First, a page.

esp noteworthy is the remark about the aborted missions going back into 'the mix'.Does that mean some less scrupulous yanks will be sent in instead?
Australia's F/A-18 pilots defied the orders of American commanders and refused to drop their bombs on up to 40 missions during the invasion of Iraq, it can now be revealed.
In a remarkable account of how our airmen applied Australian rules of engagement, an RAAF pilot has told The Sun-Herald each of the 14 RAAF Hornet pilots aborted three to four bombing runs because intelligence given at pre-flight briefings did not concur with what they found at the target.
Last night, The Sun-Herald could not confirm whether or not American field commanders raised objections about the Australian pilots' actions, nor if US pilots later carried out the bombing runs themselves.
But Australia's Defence Force chief, General Peter Cosgrove backed the pilots' action, and said there were no recriminations.
Squadron Leader Daryl Pudney last week described how he and other Australian F/A-18 pilots were forced to weigh up the risk of civilian casualties in a split second before dropping their bombs.
He said pilots broke off many missions after they saw the target and decided there was not a valid military reason to drop their bombs.
During the war, which began a year ago on March 19, the Defence Department acknowledged just one RAAF Hornet pilot had aborted a mission set by Allied headquarters.
On March 23, four days into the war, Air Marshal Angus Houston said an RAAF pilot called off a planned attack due to poor weather and lack of air support.
But it appears there were fundamental differences between the US dominated headquarters and Australian pilots over what constituted a valid military target.
Squadron Leader Pudney said under Australia's rules of engagement pilots had to ask themselves on each mission whether it was right to drop their bombs.
"Each guy would have made that decision once to half a dozen times in the conflict. It was presented as being just one pilot in one incident, but it was all of us several times," he said.
"We were providing an identification of targets in conjunction with ground forces, and if we were not 100 per cent sure we were taking out a valid military target in accordance with our specifications we just did not drop."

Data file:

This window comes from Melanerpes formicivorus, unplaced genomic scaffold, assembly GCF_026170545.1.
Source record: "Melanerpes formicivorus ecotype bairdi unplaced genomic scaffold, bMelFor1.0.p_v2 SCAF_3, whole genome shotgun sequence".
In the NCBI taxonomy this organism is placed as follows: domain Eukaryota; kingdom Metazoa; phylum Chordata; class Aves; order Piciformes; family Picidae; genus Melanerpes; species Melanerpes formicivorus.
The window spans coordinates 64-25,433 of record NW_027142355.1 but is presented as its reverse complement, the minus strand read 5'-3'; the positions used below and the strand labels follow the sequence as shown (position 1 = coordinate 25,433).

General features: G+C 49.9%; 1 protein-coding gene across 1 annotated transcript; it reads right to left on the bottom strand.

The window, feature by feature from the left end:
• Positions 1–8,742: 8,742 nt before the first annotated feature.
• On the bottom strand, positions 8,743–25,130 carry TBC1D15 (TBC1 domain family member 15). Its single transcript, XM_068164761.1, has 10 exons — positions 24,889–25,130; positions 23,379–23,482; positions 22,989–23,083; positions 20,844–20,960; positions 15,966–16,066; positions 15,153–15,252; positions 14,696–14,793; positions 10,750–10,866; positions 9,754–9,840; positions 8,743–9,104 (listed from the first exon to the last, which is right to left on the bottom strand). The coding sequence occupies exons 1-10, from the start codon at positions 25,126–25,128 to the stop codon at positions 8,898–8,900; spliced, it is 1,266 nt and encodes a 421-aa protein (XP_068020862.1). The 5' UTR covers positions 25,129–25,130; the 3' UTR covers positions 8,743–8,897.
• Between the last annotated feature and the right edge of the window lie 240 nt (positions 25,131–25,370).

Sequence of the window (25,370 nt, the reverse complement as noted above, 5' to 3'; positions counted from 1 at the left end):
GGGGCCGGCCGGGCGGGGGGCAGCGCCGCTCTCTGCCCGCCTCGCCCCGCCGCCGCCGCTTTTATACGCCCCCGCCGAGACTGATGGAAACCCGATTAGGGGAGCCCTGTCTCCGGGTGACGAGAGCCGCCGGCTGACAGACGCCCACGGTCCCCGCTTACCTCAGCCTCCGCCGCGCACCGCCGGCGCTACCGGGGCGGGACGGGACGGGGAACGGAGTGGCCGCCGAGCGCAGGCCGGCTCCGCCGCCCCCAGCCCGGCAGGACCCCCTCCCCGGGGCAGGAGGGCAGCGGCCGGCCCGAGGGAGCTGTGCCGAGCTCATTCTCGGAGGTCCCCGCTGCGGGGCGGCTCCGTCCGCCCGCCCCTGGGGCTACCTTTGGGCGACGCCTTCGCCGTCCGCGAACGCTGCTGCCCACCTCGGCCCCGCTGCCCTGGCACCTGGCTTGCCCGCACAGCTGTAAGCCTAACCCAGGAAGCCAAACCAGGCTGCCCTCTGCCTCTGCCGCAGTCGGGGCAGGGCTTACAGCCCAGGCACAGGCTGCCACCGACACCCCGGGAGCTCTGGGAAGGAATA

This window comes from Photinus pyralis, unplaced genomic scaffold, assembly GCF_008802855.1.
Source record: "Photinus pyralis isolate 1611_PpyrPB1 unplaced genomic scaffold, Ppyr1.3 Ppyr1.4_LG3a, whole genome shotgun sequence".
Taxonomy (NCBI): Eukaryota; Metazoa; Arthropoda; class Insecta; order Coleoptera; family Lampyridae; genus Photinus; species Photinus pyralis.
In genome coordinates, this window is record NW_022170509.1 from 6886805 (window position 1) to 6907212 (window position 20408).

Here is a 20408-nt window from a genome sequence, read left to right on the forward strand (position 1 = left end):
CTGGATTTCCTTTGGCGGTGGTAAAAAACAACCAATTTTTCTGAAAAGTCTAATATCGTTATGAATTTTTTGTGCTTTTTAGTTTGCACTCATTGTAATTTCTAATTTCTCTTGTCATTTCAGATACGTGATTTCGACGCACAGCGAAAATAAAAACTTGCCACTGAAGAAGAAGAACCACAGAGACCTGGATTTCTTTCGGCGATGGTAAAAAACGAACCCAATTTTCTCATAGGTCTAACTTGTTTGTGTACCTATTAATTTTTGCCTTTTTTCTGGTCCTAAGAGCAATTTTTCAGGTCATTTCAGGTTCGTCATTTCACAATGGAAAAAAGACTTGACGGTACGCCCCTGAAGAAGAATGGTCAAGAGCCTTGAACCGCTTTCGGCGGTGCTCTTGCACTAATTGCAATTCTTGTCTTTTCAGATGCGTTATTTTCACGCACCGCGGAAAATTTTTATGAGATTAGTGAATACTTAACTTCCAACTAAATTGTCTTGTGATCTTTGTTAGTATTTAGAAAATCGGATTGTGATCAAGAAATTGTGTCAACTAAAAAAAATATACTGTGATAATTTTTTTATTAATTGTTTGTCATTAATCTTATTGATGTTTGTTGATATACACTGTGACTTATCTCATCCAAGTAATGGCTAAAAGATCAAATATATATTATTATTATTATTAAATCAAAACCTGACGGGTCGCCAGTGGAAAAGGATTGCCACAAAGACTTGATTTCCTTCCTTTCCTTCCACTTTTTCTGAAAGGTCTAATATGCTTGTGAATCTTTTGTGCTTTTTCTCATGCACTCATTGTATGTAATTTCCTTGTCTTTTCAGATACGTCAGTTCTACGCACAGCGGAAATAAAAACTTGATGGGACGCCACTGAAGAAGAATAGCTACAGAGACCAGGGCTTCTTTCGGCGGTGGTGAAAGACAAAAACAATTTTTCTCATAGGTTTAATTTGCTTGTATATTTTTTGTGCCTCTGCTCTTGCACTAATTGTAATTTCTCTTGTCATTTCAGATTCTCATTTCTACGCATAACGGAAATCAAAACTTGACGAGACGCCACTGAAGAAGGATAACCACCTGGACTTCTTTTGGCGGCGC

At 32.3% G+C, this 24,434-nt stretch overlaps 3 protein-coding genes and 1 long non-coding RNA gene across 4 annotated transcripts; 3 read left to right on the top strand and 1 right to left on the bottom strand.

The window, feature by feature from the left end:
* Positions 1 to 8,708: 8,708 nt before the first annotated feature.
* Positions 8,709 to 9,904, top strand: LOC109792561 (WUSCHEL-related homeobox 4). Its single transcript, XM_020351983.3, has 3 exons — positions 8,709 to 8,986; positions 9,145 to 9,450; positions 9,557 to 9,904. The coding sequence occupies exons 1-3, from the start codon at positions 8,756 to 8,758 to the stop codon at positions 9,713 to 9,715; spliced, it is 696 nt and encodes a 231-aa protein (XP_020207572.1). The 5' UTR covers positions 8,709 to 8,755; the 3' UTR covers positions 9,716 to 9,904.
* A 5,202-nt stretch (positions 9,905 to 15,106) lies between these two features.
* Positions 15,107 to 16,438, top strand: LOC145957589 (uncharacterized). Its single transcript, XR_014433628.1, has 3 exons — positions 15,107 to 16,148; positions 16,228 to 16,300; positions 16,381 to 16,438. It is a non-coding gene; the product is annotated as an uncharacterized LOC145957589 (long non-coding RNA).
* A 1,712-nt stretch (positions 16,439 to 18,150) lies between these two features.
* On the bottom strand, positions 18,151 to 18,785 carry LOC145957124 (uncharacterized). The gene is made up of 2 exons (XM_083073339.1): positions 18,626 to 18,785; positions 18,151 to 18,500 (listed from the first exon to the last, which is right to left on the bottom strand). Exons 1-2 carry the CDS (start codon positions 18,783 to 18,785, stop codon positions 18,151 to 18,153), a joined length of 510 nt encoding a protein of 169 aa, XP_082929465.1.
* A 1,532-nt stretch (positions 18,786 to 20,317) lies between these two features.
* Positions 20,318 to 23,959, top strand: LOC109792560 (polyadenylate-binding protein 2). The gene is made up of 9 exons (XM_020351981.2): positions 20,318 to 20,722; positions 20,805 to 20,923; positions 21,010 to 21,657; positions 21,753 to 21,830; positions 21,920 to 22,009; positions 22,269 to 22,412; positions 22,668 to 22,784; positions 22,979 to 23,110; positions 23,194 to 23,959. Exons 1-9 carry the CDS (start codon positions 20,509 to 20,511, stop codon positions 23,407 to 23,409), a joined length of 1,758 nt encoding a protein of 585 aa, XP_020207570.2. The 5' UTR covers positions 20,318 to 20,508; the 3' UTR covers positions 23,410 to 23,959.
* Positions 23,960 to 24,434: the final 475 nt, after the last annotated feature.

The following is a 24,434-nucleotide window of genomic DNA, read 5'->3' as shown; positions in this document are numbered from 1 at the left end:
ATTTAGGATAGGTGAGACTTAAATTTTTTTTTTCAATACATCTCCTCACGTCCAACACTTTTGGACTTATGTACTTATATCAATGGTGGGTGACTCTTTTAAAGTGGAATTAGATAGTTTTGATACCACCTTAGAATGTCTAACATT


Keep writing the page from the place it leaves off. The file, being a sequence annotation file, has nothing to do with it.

Squadron Leader Pudney said he could not comment on the reasons they aborted specific missions. But it seems that it was often to avoid the unnecessary killing of civilians.
"As we approached the target area we confirmed we had the right place. Then we'd run a check provided through our training that we were doing the right thing by our rules of engagement.
"We exercise those all the time. In Iraq it was a matter of the briefings we received prior in regards to our rules of engagement, as to whether we thought this was a target we should be destroying.
"If it was not, then we decided not to deploy."
He said most decisions were made in the air, but some were command decisions.
Debriefing after the missions was carried out in an "honest, open and forthright environment".
"You don't always make the right decision, but we were always leaning towards not making the wrong decision.
"You go out on the mission wanting to do everything in your power to support ground forces and the operation.
"When I decided not to attack it was because there were some small doubts in the back of my mind saying 'Is this really what I need to be doing, is this going to help win the war right now or is it going to stop our boys on the ground getting targeted?'
"If the answer was no, then you ask what is the likelihood of it being the wrong decision. You start looking deeper into what you have been trained to do and the briefings you have had, and make a decision from there.
"Often it was a little niggle in the back of your brain that it was not the right thing to do, and then you back up and assess your training and briefing."
Squadron Leader Pudney said he did not believe the US Air Force was more trigger happy, but they operated under different laws of engagement.
General Cosgrove told The Sun-Herald yesterday there had been no recriminations against the Australian pilots.
But he would not comment on whether the US subsequently carried out any of the missions that had been aborted by the Australians.
"We do not comment on our Coalition partners' operations," he said in written replies to a series of questions put to him.
Nor would the Defence Force chief say whether there had been a failure of intelligence at the pre-flight briefings. General Cosgrove said "very few" missions had been aborted and when it did happen it was mainly due to mechanical or weather reasons.
But he fully supported the pilots' decisions to break off the bombing.
"Our pilots are extremely professional and their conduct of operations, and the high esteem they were held in by their coalition partners in Iraq, proved it," General Cosgrove said.
US Air Force spokeswoman Lieutenant-Colonel Jennifer Cassidy said aborted missions would have gone back into "the mix" at headquarters.
"We stressed to all pilots the impact of collateral damage was something we had to be careful about," she said.
"We paid a lot of attention to avoiding collateral damage in the conflict and the rules of engagement for all pilots in the Coalition would have been the same."
Other allied pilots had to abort missions after they found targets were harmless.
One British RAF pilot exploded a missile his plane had already launched after he looked at the target through binoculars and saw it was a workman's hut in a quarry. Intelligence had told them it was a tank.
In other intelligence failures, a US Air Force A-10 tankbuster plane fired on British jeeps, killing one soldier and wounding four others.
On April 6, a US bomber attacked a US-Kurdish convoy killing 18 Kurdish fighters.